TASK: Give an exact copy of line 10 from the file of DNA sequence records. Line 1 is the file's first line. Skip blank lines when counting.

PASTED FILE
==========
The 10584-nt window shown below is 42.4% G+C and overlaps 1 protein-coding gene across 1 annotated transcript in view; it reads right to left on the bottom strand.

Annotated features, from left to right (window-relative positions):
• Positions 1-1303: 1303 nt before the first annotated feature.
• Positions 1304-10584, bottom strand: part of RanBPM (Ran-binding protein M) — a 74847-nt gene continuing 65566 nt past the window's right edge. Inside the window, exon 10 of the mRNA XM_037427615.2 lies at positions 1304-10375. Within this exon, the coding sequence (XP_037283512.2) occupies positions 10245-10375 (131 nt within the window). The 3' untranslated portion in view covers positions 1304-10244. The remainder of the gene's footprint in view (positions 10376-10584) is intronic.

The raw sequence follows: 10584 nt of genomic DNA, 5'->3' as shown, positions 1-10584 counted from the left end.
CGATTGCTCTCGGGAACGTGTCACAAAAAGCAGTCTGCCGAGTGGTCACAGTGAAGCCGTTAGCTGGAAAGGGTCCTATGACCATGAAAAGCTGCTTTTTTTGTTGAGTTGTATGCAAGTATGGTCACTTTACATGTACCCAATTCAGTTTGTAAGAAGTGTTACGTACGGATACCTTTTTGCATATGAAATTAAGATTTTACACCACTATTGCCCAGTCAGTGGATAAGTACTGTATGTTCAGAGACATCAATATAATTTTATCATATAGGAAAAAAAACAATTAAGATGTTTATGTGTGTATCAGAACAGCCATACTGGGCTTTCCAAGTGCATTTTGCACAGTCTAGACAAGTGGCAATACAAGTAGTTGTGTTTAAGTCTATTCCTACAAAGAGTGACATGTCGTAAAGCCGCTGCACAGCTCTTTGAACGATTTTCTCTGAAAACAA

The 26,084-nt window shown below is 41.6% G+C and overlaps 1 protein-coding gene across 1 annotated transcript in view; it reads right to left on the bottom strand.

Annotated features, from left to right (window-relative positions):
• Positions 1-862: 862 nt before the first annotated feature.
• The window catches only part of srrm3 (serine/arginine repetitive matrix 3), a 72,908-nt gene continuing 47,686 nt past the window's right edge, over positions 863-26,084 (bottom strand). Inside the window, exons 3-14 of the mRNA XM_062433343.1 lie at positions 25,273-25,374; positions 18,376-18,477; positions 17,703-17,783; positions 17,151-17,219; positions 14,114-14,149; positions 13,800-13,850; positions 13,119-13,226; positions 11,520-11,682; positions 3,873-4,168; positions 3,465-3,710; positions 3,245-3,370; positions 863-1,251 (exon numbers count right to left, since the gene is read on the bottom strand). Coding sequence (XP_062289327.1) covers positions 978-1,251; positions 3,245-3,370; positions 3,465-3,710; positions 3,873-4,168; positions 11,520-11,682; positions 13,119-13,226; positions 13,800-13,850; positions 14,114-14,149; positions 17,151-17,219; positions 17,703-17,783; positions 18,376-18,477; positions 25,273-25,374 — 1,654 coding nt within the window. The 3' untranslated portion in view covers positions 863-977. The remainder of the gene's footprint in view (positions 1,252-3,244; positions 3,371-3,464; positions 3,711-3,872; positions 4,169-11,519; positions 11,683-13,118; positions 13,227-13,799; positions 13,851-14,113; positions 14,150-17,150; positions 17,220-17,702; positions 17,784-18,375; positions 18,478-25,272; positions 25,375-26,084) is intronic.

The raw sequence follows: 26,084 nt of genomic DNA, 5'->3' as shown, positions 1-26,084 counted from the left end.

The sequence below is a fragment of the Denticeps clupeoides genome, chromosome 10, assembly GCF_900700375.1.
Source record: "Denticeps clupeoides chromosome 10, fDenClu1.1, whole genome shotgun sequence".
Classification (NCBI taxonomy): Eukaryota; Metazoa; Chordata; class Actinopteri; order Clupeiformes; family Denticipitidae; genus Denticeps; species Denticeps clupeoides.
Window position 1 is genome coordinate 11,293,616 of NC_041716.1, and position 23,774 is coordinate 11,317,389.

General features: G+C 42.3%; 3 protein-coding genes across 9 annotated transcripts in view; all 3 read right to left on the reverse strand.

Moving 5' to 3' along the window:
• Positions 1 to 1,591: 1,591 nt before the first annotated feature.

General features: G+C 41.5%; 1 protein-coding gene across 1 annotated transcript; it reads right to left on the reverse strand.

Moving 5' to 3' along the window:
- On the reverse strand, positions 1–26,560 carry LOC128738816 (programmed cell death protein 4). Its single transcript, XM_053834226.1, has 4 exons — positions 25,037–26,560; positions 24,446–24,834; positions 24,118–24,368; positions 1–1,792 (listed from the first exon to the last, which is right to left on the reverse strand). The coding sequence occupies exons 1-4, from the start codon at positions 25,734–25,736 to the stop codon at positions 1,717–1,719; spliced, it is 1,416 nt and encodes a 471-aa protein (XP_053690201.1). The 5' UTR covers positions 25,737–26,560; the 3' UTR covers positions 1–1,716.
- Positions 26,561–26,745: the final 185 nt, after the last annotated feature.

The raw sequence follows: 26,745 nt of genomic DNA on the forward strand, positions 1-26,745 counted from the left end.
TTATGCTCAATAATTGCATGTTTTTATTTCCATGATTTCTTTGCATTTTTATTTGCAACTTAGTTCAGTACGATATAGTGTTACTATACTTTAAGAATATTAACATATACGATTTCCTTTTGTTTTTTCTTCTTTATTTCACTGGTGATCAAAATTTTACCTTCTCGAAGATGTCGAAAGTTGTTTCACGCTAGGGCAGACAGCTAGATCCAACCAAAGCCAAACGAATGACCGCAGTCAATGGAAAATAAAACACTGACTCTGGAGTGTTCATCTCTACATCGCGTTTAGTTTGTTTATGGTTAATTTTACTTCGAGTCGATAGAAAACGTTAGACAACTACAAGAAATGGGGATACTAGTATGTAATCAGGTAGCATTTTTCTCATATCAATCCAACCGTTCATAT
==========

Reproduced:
• The window catches only part of srrm3 (serine/arginine repetitive matrix 3), a 72,908-nt gene continuing 47,686 nt past the window's right edge, over positions 863-26,084 (bottom strand). Inside the window, exons 3-14 of the mRNA XM_062433343.1 lie at positions 25,273-25,374; positions 18,376-18,477; positions 17,703-17,783; positions 17,151-17,219; positions 14,114-14,149; positions 13,800-13,850; positions 13,119-13,226; positions 11,520-11,682; positions 3,873-4,168; positions 3,465-3,710; positions 3,245-3,370; positions 863-1,251 (exon numbers count right to left, since the gene is read on the bottom strand). Coding sequence (XP_062289327.1) covers positions 978-1,251; positions 3,245-3,370; positions 3,465-3,710; positions 3,873-4,168; positions 11,520-11,682; positions 13,119-13,226; positions 13,800-13,850; positions 14,114-14,149; positions 17,151-17,219; positions 17,703-17,783; positions 18,376-18,477; positions 25,273-25,374 — 1,654 coding nt within the window. The 3' untranslated portion in view covers positions 863-977. The remainder of the gene's footprint in view (positions 1,252-3,244; positions 3,371-3,464; positions 3,711-3,872; positions 4,169-11,519; positions 11,683-13,118; positions 13,227-13,799; positions 13,851-14,113; positions 14,150-17,150; positions 17,220-17,702; positions 17,784-18,375; positions 18,478-25,272; positions 25,375-26,084) is intronic.